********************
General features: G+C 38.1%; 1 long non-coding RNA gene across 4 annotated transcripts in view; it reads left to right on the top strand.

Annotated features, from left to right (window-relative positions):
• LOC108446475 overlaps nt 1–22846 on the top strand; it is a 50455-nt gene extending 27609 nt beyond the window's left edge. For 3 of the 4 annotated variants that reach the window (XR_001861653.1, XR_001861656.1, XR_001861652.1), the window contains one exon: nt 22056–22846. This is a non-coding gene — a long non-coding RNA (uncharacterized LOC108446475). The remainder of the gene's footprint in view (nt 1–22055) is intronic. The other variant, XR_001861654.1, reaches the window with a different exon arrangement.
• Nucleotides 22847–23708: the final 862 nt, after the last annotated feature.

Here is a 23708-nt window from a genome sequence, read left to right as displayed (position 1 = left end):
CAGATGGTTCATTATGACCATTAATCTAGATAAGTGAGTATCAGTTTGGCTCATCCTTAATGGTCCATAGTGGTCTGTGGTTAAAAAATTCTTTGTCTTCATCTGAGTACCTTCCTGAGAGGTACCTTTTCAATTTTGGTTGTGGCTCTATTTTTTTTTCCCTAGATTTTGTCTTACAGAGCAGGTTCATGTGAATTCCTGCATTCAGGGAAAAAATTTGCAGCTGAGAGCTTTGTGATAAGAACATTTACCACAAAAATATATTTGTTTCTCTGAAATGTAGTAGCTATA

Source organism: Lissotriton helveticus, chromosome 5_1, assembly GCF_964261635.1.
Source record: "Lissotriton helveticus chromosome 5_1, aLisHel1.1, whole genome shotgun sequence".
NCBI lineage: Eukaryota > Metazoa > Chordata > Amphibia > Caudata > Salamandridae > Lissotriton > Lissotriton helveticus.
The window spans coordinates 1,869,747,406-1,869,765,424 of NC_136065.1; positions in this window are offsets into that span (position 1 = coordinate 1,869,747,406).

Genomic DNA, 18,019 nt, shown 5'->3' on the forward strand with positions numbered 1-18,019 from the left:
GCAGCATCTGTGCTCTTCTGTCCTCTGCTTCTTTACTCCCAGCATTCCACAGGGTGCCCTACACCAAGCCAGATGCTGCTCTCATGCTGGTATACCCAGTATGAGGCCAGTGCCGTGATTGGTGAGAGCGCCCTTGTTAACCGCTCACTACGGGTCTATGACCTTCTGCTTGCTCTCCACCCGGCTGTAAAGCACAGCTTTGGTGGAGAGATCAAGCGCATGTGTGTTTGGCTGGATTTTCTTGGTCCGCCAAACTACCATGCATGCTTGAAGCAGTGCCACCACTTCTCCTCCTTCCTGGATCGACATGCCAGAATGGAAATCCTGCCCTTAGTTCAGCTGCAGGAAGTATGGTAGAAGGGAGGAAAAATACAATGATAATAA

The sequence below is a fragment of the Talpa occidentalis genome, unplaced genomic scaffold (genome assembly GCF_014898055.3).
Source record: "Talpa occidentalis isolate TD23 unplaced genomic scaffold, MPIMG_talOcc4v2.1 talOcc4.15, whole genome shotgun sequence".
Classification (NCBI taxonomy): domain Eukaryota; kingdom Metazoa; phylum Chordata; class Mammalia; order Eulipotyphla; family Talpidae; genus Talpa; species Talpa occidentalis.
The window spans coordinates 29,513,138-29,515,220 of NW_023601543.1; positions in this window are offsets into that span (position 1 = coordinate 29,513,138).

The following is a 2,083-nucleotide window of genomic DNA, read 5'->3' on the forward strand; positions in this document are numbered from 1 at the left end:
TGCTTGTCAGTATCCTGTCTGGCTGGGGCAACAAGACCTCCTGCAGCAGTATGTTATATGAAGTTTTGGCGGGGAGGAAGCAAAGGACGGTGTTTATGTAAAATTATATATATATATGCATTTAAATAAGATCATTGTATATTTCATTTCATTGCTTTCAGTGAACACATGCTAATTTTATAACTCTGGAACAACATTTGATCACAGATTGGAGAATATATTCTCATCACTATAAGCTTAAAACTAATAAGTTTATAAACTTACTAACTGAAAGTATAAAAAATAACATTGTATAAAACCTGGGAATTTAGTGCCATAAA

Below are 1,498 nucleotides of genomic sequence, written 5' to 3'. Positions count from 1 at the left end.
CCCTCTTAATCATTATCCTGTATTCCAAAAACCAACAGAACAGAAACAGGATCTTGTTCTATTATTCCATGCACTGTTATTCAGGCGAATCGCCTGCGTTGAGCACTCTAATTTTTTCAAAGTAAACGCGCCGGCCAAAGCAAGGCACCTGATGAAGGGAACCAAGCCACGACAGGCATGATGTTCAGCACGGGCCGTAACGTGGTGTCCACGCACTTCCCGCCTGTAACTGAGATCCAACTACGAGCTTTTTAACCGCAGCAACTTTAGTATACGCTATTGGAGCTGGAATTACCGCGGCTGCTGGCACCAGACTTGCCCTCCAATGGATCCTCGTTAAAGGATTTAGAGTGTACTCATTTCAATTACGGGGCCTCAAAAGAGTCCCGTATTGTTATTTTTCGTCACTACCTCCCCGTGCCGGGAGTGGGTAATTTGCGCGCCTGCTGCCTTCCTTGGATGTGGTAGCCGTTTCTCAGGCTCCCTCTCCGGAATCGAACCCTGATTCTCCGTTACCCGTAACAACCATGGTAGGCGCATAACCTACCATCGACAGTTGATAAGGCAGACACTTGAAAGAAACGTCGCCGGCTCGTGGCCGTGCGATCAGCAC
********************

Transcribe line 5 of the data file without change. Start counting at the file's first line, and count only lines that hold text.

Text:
Here is a 23708-nt window from a genome sequence, read left to right as displayed (position 1 = left end):